Some are claiming that the resources boom is dead, but it hasn't deterred speculators from bidding up the oil and gas explorer Pura Vida, causing its shares to more than double since Under the Radar covered it earlier this month.
And its trading in the stock has been strong, with about $250,000 changing hands every day for the past two months, in which time the stock has more than tripled. Pura Vida (PVD) now stands at 80 cents, delivering it a market cap of $41 million.
Just to remind you, the company has a block in a highly prospective area for oil and gas off the coast of Morocco – which just happens to be a few clicks north of the block ex-BP executive Tony Hayward's company Genel Energy has recently bought into (or “farmed in”), in order to develop.
What has excited some is Pura Vida's resource upgrade from 2.4 billion to 5.3 billion barrels, along with the verdict of its main prospect “Toubkal” having a “31 per cent chance of success”, according to one of these “independent” consultants that are paid for by the company.
Alongside the speculators are the usual suspects in the broking community, who've suddenly come up with reports containing fantastically high price targets in the region of $1.88.
It is almost a speculator's dream come true. Will it continue?
Next week they have a bunch of suits from big oil companies going into a “data room” to work out whether to “farm in” and develop the field. Pura Vida's chief executive Damon Neaves told Radar that he was confident of a deal occurring by Christmas, so presumably the punters who have bought-in also feel this way. Whatever happens, it's going to be a long time, if ever, before any oil gets sucked out of the Atlantic with Pura Vida's name on it.
Another spec bet
Australian politicians might be trying to curry favour with Indonesia and its President Susilo Bambang Yudhoyono, and the same can also be said for the foreign companies which are operating there.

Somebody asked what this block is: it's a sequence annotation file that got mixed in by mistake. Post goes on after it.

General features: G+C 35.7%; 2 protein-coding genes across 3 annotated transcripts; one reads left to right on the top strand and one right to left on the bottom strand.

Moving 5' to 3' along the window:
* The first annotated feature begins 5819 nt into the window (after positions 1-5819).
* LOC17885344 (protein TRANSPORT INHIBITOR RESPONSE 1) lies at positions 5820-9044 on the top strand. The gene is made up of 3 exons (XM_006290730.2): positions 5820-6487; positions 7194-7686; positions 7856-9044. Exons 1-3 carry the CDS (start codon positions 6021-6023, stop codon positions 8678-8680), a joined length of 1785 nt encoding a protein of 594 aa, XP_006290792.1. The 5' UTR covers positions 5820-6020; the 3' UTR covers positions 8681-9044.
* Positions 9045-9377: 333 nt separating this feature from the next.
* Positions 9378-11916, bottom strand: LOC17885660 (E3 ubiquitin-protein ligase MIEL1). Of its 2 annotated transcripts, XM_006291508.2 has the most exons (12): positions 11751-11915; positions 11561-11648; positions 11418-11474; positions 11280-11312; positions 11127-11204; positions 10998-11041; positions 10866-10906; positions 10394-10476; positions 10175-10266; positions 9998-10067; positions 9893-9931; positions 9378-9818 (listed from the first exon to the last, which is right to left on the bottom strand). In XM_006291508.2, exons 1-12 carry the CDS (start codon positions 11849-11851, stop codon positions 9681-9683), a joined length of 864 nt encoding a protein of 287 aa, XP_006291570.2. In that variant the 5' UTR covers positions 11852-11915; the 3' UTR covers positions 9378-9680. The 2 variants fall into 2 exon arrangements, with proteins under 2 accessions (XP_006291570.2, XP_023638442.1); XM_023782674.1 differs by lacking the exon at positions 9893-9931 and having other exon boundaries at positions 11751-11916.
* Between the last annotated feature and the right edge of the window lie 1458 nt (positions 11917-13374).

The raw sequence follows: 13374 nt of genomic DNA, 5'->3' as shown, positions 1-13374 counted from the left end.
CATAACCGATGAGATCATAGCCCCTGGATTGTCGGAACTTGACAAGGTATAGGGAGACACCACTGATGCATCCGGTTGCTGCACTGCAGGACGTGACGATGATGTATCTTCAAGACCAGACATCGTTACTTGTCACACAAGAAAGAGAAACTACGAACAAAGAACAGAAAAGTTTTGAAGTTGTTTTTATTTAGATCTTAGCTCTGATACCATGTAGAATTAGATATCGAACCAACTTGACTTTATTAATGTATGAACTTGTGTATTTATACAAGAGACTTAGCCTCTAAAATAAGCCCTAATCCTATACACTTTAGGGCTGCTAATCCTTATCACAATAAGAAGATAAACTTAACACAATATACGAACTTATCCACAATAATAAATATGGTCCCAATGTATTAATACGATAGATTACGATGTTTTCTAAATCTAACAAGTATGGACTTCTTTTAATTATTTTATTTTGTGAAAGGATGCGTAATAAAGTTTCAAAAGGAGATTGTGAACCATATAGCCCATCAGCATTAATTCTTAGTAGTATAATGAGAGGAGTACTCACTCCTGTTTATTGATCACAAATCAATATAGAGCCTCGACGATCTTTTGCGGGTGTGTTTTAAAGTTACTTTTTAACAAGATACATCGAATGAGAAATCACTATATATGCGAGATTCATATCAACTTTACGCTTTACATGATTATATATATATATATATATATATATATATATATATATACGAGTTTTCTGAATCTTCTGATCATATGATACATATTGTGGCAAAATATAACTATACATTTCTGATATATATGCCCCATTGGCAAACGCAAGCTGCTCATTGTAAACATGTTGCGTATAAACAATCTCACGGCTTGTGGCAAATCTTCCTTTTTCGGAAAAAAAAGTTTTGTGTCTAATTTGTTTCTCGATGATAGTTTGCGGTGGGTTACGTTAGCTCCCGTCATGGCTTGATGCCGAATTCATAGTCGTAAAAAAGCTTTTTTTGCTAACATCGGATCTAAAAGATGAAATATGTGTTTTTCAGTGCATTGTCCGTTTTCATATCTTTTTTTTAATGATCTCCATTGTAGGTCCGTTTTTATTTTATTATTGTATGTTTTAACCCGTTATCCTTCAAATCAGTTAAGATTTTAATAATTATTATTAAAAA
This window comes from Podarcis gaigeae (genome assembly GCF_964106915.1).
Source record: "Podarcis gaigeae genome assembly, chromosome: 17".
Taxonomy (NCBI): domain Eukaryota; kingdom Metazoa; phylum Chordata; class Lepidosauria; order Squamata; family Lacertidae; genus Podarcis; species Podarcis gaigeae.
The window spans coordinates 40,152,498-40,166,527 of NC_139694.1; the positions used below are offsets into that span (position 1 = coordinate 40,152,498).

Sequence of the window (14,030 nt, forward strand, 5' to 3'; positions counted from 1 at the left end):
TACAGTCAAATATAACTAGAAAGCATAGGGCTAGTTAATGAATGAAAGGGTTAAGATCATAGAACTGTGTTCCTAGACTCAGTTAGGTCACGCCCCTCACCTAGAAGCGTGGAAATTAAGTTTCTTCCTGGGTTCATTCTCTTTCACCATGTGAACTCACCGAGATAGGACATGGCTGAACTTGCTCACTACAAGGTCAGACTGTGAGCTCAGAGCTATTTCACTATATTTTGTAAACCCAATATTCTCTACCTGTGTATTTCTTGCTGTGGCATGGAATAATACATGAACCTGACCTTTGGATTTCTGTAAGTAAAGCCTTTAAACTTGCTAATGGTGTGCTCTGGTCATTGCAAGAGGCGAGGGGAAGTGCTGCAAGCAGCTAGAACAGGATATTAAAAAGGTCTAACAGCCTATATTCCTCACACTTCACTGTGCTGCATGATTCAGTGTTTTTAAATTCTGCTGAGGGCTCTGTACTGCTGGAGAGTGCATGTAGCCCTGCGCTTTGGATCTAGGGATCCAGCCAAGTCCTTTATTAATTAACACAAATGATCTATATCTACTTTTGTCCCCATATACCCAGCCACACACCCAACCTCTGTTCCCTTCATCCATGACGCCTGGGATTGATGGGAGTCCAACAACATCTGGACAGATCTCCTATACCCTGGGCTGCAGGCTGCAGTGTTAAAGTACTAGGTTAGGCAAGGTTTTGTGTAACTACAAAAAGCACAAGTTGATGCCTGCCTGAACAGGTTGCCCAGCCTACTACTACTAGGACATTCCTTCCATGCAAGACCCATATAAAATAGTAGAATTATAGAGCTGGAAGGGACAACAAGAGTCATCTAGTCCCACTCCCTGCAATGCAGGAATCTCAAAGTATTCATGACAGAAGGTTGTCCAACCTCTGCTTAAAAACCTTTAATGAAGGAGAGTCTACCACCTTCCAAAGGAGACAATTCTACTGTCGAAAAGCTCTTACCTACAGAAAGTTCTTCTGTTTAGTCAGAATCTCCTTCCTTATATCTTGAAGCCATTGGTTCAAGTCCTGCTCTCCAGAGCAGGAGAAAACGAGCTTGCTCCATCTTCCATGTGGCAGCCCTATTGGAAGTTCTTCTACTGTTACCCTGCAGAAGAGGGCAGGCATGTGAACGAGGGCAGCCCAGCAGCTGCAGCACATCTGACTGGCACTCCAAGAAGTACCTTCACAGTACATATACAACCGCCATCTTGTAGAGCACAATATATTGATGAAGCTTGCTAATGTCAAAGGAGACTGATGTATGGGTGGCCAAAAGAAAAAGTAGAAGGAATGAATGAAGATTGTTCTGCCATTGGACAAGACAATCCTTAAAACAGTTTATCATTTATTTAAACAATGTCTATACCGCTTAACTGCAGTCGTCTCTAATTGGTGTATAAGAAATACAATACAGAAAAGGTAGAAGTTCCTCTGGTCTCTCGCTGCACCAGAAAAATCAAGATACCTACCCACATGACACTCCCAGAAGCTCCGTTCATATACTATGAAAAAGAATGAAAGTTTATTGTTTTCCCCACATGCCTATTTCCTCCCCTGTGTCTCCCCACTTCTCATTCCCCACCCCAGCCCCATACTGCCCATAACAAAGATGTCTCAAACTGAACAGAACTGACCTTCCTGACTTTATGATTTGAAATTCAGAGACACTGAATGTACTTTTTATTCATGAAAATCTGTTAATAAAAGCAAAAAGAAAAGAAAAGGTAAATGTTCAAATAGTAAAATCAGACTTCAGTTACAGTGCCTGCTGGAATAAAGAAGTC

For companies, this has been made more difficult by the publicity surrounding gold and silver miner Intrepid Mines, having been kicked off its site in East Java by its local partner.
Despite its name, Sumatra Copper and Gold (SUM) is trying to develop a gold and silver prospect called “Tambang” in a mine that was in operation in the late '90s. It has silver and gold reserves of 403,000 ounces gold equivalent. This is not insignificant and has come about through something like 150,000 metres of drilling.
A quick look at its share price, and you might conclude that this company is going well. At 15.5 cents it's almost doubled since late June. But you have to remember that it was trading at higher levels late last year.
The reason for the recent optimism is the involvement of local private equity player Provident Group. Investors are hoping these guys can get Sumatra C&G the forestry licence it so desperately needs. Managing director Julian Ford tells Radar that he is confident that this will occur in the next few months.
If it gets the green light Ford says Sumatra C&G should be able to get $30 million from the banks and another $20 million from equity investors in order to develop its mainly open-cut mine.
It is definitely a spec bet, but because it owns 100 per cent of its mines, at least investors don't have to worry about a local partner pulling the rug from underneath them, as happened with Intrepid.